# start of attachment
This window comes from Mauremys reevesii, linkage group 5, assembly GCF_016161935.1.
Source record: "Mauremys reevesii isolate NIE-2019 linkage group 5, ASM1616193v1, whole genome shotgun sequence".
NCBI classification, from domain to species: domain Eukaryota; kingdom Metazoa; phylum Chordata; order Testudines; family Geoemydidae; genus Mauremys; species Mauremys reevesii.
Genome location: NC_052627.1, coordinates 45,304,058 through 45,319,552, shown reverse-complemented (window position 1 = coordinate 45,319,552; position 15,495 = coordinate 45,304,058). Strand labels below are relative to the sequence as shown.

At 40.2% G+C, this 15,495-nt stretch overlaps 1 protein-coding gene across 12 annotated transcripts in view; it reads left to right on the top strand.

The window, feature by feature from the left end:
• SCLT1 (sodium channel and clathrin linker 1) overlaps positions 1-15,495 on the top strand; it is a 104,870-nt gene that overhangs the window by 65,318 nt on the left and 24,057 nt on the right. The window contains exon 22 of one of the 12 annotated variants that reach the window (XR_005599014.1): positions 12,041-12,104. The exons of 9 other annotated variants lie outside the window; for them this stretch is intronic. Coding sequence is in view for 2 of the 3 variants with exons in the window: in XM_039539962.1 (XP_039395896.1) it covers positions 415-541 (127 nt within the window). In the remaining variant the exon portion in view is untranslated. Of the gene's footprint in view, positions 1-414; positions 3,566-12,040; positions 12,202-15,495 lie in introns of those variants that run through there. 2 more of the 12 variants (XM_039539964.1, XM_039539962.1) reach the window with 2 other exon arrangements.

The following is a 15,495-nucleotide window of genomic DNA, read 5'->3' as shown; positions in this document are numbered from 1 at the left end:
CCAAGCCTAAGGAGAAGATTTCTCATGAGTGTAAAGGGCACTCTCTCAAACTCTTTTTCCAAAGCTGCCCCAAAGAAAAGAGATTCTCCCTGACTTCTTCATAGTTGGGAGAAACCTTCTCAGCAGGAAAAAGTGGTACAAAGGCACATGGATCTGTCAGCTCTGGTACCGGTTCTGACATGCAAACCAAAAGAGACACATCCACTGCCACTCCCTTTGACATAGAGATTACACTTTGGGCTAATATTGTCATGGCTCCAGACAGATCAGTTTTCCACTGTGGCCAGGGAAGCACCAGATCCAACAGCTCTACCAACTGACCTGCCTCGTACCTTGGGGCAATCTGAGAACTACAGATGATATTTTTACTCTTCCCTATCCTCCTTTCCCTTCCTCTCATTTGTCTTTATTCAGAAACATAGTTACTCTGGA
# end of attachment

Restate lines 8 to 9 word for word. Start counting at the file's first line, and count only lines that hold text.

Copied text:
The following is a 15,495-nucleotide window of genomic DNA, read 5'->3' as shown; positions in this document are numbered from 1 at the left end:
CCAAGCCTAAGGAGAAGATTTCTCATGAGTGTAAAGGGCACTCTCTCAAACTCTTTTTCCAAAGCTGCCCCAAAGAAAAGAGATTCTCCCTGACTTCTTCATAGTTGGGAGAAACCTTCTCAGCAGGAAAAAGTGGTACAAAGGCACATGGATCTGTCAGCTCTGGTACCGGTTCTGACATGCAAACCAAAAGAGACACATCCACTGCCACTCCCTTTGACATAGAGATTACACTTTGGGCTAATATTGTCATGGCTCCAGACAGATCAGTTTTCCACTGTGGCCAGGGAAGCACCAGATCCAACAGCTCTACCAACTGACCTGCCTCGTACCTTGGGGCAATCTGAGAACTACAGATGATATTTTTACTCTTCCCTATCCTCCTTTCCCTTCCTCTCATTTGTCTTTATTCAGAAACATAGTTACTCTGGA